ABDUL-AHAD: Well, look what your what your amazing analysis about Iran has led to into a region, not only Iraq, but the whole region engulfed by a sectarian civil war.

CHAKRABARTI: You describe in the book something that happened to you in 2004 where very similar you were on a on Haifa Street in Baghdad. And in fact, someone had bombed a piece of U.S. military equipment and then a helicopter arrived. Can you tell us what happened to you on that day?

ABDUL-AHAD: Two tiny, small helicopters became people gathered around this burned American vehicle after the attack, after the Americans were evacuated. We arrived there, a group of journalists. And then we saw these helicopters, you know. Fly right into the crowd and then fire rockets into the middle of the crowd. And then, of course, I arrived and I see the scenes of mayhem, people losing limbs, eventually people dying in the middle of the street, bleeding to death. And the helicopters went back and forth and did two kind of friends firing into the crowd. And at that time, I mean, I can't describe the fear. It's just like you just want to be sucked into the middle of the ground and disappear. But those were civilians. Those were civilians in the middle of the street.

An armored vehicle was destroyed, but it was a group of civilians who had gathered around it and kind of caused all these incidents, one after the other, culminating in the pictures of Abu Ghraib, the torture. You see this army that supposedly came there to liberate you as again, and I repeat this word, as an army of occupation. Most of them were young kids, 18, 19. I've never seen anything outside the United States, the Manning checkpoints. This inherited racism that comes with, you know, occupation armies dealing with local populations, the ignorance.

And there was a kind of an undertone which is expressed very well by Friedman early on, that this is a retaliation for September 11. But we had nothing to do with September 11 and Iraqis had nothing to do. I mean, I remember I was in Baghdad and we were all shocked at the events of September 11 and we did not see those people. So why are we being treated like this by a supposed liberator? This is one of the things that eventually that violence and the legacy of that violence continued. And and and, you know, like a snowball grew bigger and bigger and bigger until it engulfed the whole region.

CHAKRABARTI: It's even in the opening, the introduction of the book where you sense that same inherent racism, even in some of the journalists that first came into Iraq, along with the U.S. military. Having been embedded with them in the earliest days of the invasion, can you tell us about that?

ABDUL-AHAD: The very armed, very aggressive police is behaving in the United States itself. And this is in a people policing its own nation. So imagine how it happened in Iraq. And imagine the miscommunication, the aggressiveness, the way they took to the Iraqis. I remember once we were stopped at a checkpoint, me and this other man who was a cleric who had a long beard and a short, you know, this stature, kind of a dress.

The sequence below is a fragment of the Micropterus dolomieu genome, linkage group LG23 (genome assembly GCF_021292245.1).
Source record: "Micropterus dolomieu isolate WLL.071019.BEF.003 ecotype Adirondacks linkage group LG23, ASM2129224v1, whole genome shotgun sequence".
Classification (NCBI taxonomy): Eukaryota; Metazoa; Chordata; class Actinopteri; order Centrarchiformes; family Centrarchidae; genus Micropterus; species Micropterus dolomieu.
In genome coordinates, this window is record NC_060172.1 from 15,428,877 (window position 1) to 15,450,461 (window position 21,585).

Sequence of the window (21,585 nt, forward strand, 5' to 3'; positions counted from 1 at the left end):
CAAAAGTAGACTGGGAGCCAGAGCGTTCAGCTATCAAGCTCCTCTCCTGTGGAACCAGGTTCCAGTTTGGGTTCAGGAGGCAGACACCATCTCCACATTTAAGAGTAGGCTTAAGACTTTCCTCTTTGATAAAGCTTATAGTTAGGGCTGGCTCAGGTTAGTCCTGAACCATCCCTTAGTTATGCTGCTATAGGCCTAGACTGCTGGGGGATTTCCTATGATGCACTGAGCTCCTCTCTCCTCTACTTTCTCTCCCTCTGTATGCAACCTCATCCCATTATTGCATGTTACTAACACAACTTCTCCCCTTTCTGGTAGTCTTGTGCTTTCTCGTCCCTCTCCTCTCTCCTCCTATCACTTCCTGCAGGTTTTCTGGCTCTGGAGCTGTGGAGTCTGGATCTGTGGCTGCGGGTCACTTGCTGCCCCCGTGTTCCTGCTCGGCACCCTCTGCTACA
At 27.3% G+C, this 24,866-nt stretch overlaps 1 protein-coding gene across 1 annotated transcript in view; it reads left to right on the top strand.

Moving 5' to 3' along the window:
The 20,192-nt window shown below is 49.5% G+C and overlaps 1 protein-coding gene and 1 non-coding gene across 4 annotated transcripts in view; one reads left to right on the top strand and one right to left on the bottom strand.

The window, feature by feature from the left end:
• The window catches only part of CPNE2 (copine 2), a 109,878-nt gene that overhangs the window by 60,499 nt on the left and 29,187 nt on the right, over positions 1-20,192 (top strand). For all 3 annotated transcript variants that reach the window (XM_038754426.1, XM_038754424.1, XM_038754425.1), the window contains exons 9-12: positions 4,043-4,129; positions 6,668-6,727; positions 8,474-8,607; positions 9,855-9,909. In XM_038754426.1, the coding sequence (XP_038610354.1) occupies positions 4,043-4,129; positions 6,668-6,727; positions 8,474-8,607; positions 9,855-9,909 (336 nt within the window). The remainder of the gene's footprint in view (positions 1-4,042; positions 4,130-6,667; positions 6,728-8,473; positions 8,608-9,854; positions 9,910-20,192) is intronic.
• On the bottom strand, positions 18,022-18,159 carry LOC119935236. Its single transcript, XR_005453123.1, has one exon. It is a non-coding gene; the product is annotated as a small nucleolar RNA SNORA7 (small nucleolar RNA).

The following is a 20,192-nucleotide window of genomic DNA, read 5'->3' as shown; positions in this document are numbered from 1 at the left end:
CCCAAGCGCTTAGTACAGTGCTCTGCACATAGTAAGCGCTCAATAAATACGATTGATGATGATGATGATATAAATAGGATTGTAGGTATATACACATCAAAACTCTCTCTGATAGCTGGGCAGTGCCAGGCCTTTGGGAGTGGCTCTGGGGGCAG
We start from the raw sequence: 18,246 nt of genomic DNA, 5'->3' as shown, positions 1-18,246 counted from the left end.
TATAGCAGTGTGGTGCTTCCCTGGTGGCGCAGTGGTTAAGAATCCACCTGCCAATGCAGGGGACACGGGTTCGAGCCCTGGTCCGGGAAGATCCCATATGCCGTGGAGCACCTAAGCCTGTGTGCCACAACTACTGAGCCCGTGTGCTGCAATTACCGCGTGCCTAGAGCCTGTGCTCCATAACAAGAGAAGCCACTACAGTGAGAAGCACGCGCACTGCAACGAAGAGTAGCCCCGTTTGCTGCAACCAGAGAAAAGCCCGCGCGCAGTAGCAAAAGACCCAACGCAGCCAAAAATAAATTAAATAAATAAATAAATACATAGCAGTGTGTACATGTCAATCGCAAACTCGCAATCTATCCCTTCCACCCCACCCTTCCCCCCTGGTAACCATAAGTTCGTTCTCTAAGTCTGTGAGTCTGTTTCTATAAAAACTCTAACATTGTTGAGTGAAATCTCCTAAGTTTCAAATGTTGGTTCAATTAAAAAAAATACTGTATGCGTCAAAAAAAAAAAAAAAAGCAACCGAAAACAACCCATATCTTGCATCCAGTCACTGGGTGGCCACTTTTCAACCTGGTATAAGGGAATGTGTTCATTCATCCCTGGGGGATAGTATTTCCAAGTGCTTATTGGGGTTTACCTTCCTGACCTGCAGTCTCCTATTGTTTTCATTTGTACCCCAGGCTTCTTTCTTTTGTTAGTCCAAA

And the soldiers were toying with him, kind of taking these kind of souvenir pictures and pointing the guns at his head and making, you know, monkey faces. And that was repeated ad nauseum at every single checkpoint in Iraq. It was horrible. It was horrible. You know, today, 2023, even the politicians who came on the back of American tanks talk of the occupation and the horrors of the occupation, I can't emphasize how bad it was.

CHAKRABARTI: In the book you write that the levels of fear, anxiety and violence that Iraqis went through on a daily basis could not be measured or reported, that life was shaped by a cycle of violence and counter-violence, by sectarian politicians spewing hatred from pulpits and TV channels, by the ugliness of the American occupation, by the racism of foreign soldiers and mercenaries, and, of course, by the insurgency.

We focused a lot, of course, on the actions, direct actions of Americans. But you also describe in the book in detail that the Iraqis were the targets of organized violence by insurgents. And this is part of the reason why the death toll over the past 20 years for Iraqis is so high. Do you talk about that a little bit?

ABDUL-AHAD: I mean, of course. I mean, one thing I have to emphasize that the violence I saw as a journalist is so minimal compared to the violence that civilian Iraqis saw. I went out of my hotel to look at incidents of violence, and I came back to my hotel. Iraqis went to schools, were going shopping, you know, had to go to work on a daily basis in street, where, as you say, insurgents and militiamen were manning checkpoints, kidnaping people according to their name, identity cards and the random violence of, you know, of car bombs. So the violence that we started as an insurgency against the Americans very quickly evolved into a sectarian civil war.

So Sunni insurgents would attack Shia neighborhoods. Shia militiamen would retaliate by kidnaping Sunni men and killing them. And that soon became the reality of life in Baghdad. To this to a certain extent, even these Shia militias were working in tandem with the Iraqi security forces set up and equipped by the Americans, because like all occupation forces, it's easier to divide the society into allies and enemies. And that civil war quickly moved from a sectarian civil war into a very. Profitable business model.

Because while I can kidnap those people from the other sect, I can also take the cars that houses their properties. I can negotiate a ransom from their families. And very soon. These insurgents, these militias fragmented into gangs, controlling whole neighborhoods of Baghdad, imposing their taxation on the population.

CHAKRABARTI: One of the things that I appreciated most profoundly in your book was the stories of many individual Iraqis who I'm sure we would have never heard of in the U.S. media. So, for example, can you tell us about Hamid of Tahmina?

ABDUL-AHAD: Hamid was typical of those early insurgents. Early you know, if there was a moment where they could be called resistance. It was a security officer. He was working for Saddam's security. But like many in the official security forces, he was fed up with the president. So he tried to leave, couldn't. And at the eve of the war, he wasn't based in Basra, came back hard to pick up weapons and create a small cell fighting the Americans.